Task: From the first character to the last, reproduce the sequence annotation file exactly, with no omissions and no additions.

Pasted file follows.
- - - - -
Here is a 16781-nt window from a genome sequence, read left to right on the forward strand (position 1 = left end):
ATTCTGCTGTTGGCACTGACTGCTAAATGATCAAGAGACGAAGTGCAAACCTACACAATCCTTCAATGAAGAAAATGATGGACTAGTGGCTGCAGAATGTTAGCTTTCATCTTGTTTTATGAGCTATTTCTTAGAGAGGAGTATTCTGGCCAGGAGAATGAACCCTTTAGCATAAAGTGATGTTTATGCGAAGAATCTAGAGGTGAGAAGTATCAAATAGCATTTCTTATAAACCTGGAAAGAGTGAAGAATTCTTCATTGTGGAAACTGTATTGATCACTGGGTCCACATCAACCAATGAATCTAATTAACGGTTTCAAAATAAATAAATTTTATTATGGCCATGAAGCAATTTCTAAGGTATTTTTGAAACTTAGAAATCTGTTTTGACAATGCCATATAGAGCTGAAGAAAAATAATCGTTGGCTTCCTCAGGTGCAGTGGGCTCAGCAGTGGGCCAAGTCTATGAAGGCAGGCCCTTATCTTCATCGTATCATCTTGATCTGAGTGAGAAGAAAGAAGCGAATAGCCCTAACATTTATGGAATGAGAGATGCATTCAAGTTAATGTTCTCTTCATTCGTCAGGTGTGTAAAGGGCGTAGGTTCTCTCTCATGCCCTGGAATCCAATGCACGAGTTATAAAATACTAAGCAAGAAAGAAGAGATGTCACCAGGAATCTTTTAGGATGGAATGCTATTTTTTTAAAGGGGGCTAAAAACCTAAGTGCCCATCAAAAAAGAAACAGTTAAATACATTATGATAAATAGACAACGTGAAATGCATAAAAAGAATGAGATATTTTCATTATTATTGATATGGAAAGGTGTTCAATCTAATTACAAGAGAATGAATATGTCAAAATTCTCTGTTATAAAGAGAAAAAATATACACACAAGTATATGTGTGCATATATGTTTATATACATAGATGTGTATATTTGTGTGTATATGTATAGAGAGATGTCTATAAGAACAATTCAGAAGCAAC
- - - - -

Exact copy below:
Here is a 16781-nt window from a genome sequence, read left to right on the forward strand (position 1 = left end):
ATTCTGCTGTTGGCACTGACTGCTAAATGATCAAGAGACGAAGTGCAAACCTACACAATCCTTCAATGAAGAAAATGATGGACTAGTGGCTGCAGAATGTTAGCTTTCATCTTGTTTTATGAGCTATTTCTTAGAGAGGAGTATTCTGGCCAGGAGAATGAACCCTTTAGCATAAAGTGATGTTTATGCGAAGAATCTAGAGGTGAGAAGTATCAAATAGCATTTCTTATAAACCTGGAAAGAGTGAAGAATTCTTCATTGTGGAAACTGTATTGATCACTGGGTCCACATCAACCAATGAATCTAATTAACGGTTTCAAAATAAATAAATTTTATTATGGCCATGAAGCAATTTCTAAGGTATTTTTGAAACTTAGAAATCTGTTTTGACAATGCCATATAGAGCTGAAGAAAAATAATCGTTGGCTTCCTCAGGTGCAGTGGGCTCAGCAGTGGGCCAAGTCTATGAAGGCAGGCCCTTATCTTCATCGTATCATCTTGATCTGAGTGAGAAGAAAGAAGCGAATAGCCCTAACATTTATGGAATGAGAGATGCATTCAAGTTAATGTTCTCTTCATTCGTCAGGTGTGTAAAGGGCGTAGGTTCTCTCTCATGCCCTGGAATCCAATGCACGAGTTATAAAATACTAAGCAAGAAAGAAGAGATGTCACCAGGAATCTTTTAGGATGGAATGCTATTTTTTTAAAGGGGGCTAAAAACCTAAGTGCCCATCAAAAAAGAAACAGTTAAATACATTATGATAAATAGACAACGTGAAATGCATAAAAAGAATGAGATATTTTCATTATTATTGATATGGAAAGGTGTTCAATCTAATTACAAGAGAATGAATATGTCAAAATTCTCTGTTATAAAGAGAAAAAATATACACACAAGTATATGTGTGCATATATGTTTATATACATAGATGTGTATATTTGTGTGTATATGTATAGAGAGATGTCTATAAGAACAATTCAGAAGCAAC